In a nutshell, you buy REIT stocks and let others do the heavy lifting while you cash out every period. It’s one of the best examples of “making money while you sleep”.
What is Active Income?
Active income is when you’re actively participating in order to earn money. The general public needs active income to pay for rent, bills, food, and electricity.
It’s one of the best ways to consistently grow capital for investments and other passive income vehicles. If you need a steady source of cash, you’re going to need active income.
Here are the most popular examples of active income.
Examples of Active Income
Active income means working for your money. It doesn’t necessarily mean being employed in a company or having a 9-5.
You can earn active income as a freelancer, business owner, and more. In general, there are two main types of active income vehicles:
If you want to get paid for the quality of your work, not time spent working, go for commission-based income. Prime examples are artists, real-estate agents, and literary agents.
Because you’re paid for the quality of your work, you get to work on your own time. But the primary concern here is stability. Without clients, you can’t get paid. That’s why most people opt to work a 9-5 salary job for consistent payouts.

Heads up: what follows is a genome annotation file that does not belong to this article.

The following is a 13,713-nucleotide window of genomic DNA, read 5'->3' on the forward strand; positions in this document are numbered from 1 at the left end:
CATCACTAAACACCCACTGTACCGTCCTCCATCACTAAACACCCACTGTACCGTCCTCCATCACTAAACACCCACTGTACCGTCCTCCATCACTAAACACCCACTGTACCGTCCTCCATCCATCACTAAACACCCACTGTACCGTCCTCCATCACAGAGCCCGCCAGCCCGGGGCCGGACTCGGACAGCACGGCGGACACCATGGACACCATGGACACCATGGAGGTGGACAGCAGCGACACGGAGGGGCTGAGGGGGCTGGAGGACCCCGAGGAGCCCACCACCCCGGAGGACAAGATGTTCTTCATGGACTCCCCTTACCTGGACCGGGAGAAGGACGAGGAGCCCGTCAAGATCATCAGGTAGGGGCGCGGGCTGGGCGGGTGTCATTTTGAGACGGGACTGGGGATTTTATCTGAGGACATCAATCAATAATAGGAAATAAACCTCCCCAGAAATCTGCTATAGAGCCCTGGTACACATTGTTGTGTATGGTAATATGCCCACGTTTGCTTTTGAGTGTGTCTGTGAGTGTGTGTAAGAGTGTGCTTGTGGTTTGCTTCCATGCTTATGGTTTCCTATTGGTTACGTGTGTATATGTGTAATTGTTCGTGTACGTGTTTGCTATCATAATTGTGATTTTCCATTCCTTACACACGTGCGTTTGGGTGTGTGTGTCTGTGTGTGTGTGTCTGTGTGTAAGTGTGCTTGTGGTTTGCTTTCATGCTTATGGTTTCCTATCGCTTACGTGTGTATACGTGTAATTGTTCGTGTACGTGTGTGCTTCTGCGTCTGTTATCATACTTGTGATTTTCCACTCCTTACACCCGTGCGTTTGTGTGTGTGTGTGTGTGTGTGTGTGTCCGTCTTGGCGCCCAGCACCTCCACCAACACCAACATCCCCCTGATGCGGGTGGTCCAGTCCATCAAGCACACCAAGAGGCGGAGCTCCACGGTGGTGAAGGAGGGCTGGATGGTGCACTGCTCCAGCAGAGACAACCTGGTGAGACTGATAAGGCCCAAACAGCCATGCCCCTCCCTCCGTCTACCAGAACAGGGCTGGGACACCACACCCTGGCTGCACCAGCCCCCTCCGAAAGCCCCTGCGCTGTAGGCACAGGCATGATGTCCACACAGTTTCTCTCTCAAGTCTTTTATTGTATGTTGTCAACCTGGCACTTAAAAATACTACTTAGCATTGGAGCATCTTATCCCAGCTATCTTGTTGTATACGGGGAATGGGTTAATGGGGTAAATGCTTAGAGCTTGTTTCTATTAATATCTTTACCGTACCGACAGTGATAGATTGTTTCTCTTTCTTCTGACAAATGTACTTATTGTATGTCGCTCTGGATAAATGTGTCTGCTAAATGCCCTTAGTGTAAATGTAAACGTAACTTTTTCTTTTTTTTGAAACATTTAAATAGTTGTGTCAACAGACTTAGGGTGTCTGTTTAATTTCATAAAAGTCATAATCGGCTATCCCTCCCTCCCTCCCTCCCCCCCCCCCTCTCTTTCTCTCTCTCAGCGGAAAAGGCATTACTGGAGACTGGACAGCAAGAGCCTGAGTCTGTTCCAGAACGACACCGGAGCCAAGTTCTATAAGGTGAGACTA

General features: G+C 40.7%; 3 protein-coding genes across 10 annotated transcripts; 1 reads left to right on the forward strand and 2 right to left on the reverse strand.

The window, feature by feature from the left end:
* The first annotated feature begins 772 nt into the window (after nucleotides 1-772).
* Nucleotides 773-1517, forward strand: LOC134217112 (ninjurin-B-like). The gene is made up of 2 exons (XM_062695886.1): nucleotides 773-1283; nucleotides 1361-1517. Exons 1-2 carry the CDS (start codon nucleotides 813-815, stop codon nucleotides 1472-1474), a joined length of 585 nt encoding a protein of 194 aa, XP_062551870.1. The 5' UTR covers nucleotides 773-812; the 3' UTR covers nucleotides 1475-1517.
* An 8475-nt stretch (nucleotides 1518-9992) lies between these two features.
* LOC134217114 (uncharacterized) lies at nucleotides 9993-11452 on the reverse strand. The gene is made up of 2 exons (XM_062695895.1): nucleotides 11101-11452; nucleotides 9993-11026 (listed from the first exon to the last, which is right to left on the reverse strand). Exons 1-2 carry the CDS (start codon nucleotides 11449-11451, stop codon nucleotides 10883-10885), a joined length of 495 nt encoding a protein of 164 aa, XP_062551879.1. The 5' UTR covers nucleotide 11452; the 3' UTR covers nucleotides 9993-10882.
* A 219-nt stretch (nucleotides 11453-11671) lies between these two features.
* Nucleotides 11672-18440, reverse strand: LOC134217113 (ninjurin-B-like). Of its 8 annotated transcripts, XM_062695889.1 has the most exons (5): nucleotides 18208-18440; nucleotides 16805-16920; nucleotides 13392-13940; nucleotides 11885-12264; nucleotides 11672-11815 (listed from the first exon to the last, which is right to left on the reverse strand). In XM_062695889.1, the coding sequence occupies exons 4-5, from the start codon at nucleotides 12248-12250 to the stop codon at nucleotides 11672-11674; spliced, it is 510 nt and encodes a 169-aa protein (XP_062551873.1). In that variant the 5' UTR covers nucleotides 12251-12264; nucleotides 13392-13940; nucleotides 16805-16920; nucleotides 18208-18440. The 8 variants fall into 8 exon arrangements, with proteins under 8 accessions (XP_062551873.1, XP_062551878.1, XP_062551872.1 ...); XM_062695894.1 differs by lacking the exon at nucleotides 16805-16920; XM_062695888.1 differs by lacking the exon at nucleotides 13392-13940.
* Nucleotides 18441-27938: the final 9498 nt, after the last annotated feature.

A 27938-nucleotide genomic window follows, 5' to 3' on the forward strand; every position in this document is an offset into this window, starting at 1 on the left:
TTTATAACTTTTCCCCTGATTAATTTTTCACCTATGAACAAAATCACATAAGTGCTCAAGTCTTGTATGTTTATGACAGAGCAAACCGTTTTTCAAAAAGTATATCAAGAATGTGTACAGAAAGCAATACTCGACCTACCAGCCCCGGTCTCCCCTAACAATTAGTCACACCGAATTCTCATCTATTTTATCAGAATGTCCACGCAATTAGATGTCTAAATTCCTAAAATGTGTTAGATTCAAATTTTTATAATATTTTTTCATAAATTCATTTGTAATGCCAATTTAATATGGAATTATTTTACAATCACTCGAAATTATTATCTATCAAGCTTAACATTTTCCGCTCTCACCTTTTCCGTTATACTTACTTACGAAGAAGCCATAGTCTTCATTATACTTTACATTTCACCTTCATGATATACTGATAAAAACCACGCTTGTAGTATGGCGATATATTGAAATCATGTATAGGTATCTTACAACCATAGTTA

Salary or Job
Working for a company, business, or agency for a fixed amount of time per day is the most basic form of active income. In most cases, you’d have to work a 9-5 from Monday through Friday.
You receive a consistent salary, gain opportunities for career development, and have social interactions with co-workers. But you’d be trading your time for money.
Passive Income vs Active Income: What Are the Key Differences?
The biggest difference between passive and active income is how involved you are. With active income, you need to work continuously to maintain a steady cash flow.
Passive income requires more upfront costs and labor. But when all the gears start turning, you can gain income without the need for much effort.
If you want to know which to focus on, consider the following:
Level of Commitment